Daniel Hannan inleder med att skriva:

For me, as for so many people, it’s a heart versus head issue. I’m emotionally drawn to Europe. I speak French and Spanish and have lived and worked all over the Continent. I’ve made many friends among the Brussels functionaries. Lots of them, naturally, are committed Euro-federalists. Yet they are also decent neighbours, loyal companions and generous hosts. I feel twinges of unease about disappointing them, especially the anglophiles. But, in the end, the head must rule the heart.

Remainers often tell us to think of our children, and I’m doing precisely that. I am thinking, not just about the EU as it is now, but about the diminished role that a surly, introverted Europe will have in their lifetime. And that makes my decision very easy.

Standpoint har låtit de två konservativa parlamentsledamöterna Oliver Letwin och Michael Gove stå för argumenten.

Standpoint..

Letwin, förespråkare för Vote Remain, tar i sitt inlägg som utgångspunkt det avtal som premiärminister David Cameron förhandlade fram med EU inför folkomröstningen.

The binding, international law decision that he agreed with the other heads of government in Brussels a few months ago provides explicitly for some member states to form voluntarily a full political, fiscal and monetary union. But it also makes it explicitly clear that this will not apply to other states (including, explicitly, the UK).

The agreement goes on to state explicitly that the phrase “ever closer union” does not provide the European Court with a legal basis for expansive interpretations of the treaties, that it is not the ambition of the UK to form part of an ever closer union, and that the phrase “ever closer union” therefore does not apply to the UK.

Second, the agreement acknowledges, for the first time, that the EU is and will remain permanently a multi-currency zone. And, to make a reality of this, it establishes a new set of protocols governing the relationship between those countries within the eurozone and those countries that maintain their own currencies.

These changes are fundamental. Together, they create the opportunity for a new Europe of concentric circles to emerge — a Europe in which Britain can do exactly what very many of us have wanted for decades: namely, for Britain to be a permanent, full member of the outer circle, the free trade single market, while some other countries travel towards a different destination as members of the inner circle of political, fiscal and monetary union.

Även Michael Gove, Vote Leave, argumenterar utifrån avtalet med Bryssel. Gove är minister i Camerons regering.

We have to be honest about the lack of reform. The deal with other EU nations doesn’t return a single power from Brussels to nation states, doesn’t reduce wasteful EU spending by a penny, doesn’t get rid of a single job-destroying regulation or display even a glimmer of a scintilla of a recognition that the EU might be anything other than a Garden of Eden from which no one should wish to be excluded.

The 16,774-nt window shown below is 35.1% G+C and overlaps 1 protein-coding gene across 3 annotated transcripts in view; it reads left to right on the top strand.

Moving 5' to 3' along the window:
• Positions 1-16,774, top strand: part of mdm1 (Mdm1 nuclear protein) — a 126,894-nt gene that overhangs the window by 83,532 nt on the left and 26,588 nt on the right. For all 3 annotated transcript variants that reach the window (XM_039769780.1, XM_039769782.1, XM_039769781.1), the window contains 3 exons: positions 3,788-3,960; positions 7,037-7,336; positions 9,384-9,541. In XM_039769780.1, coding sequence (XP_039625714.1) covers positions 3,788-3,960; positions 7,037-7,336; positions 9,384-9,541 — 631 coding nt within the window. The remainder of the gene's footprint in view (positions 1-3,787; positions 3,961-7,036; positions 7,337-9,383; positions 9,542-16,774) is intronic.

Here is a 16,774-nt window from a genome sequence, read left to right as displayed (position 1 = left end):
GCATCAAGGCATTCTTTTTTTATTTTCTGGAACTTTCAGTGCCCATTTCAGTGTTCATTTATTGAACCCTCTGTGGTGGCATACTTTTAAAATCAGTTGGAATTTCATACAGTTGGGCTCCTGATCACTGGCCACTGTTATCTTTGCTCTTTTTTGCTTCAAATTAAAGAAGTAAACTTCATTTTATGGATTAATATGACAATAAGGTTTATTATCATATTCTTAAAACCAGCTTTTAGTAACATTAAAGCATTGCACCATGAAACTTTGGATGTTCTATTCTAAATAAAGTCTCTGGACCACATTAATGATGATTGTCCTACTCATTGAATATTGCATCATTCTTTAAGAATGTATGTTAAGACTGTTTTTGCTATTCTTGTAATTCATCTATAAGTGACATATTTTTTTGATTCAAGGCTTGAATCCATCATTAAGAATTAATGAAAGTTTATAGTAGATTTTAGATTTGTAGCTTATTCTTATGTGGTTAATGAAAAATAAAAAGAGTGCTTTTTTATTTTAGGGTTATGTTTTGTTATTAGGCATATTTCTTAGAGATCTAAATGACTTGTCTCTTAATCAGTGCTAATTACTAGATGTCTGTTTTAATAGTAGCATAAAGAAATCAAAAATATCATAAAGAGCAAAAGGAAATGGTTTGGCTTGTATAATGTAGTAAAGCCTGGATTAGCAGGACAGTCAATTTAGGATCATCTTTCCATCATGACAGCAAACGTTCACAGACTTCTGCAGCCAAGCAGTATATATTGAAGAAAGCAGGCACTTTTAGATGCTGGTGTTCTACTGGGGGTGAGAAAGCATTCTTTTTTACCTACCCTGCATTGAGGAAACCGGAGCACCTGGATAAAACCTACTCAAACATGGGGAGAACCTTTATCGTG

But what makes the deal particularly problematic for us in Britain is not just failure to reform the EU this time round, but the surrender of our veto over future changes.

The deal specifies that countries such as Britain which may not want to see further integration will give up their ability to stop others; they “will not create obstacles to but [will] facilitate such further deepening”.

It has always been critical to the defence of our interests in Europe that we can block other countries at critical moments and make sure our needs are met before others can make new arrangements. The PM made good use of that power in 2011 when he vetoed plans for further integration that didn’t take account of Britain’s needs. Under the new Brussels deal, that power would be lost.

Tidskriftsomslag: Newsweek den 24 juni 2016; The Spectator den 11 juni 2016; Standpoint juni 2016.

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VAL 2016 | De har gjorts otaliga försök att jämföra Donald Trump med Mussolini och Hitler. Mest verkar detta handla om önsketänkande från motståndare.

Nam Y. Huh - AP

Poängen tycks vara att försöka få jämförelserna att fästa så att det skall bli lättare att mobilisera väljarna mot honom inför presidentvalet. Om alla ser honom som en blivande diktator kommer ingen att vilja rösta på honom.

Men Matthew Copper har tidigare i t.ex. Newsweek visat att denna oro – äkta eller låtsad – inte har mycket med verkligheten att göra. Detta även om Trump själv skulle ha tankar på att göra sig till USA:s diktator.

Det amerikanska systemet är uppbyggt just för att hindra att något parti eller politiker tillskansar sig någon diktatorisk makt.

Om Barack Obama har haft svårt att få igenom sin politik under snart åtta år finns det knappast någon anledning att tro att en president Trump skulle få det lättare.

Om något så har det politiska systemet under Obama snarare anklagats för att vara trögt och oförmöget att kunna hantera de problem som landet står inför. Kongressen har mer eller mindre effektivt lyckats hindra och obstruera för att minimera presidentens beslut.

Just p.g.a. att den dömande, lagstiftande och beslutande makten är skilda åt är risken för att beslut som utmanar konstitutionen skall gå igenom liten i USA.

Och varför skulle kongressens politiker välja att lägga sig platt på marken p.g.a. Trump? Är det någon som tror att politiker frivilligt skulle lämna över makt och inflytande till Trump bara för han säger det? I vilken demokrati brukar det ske?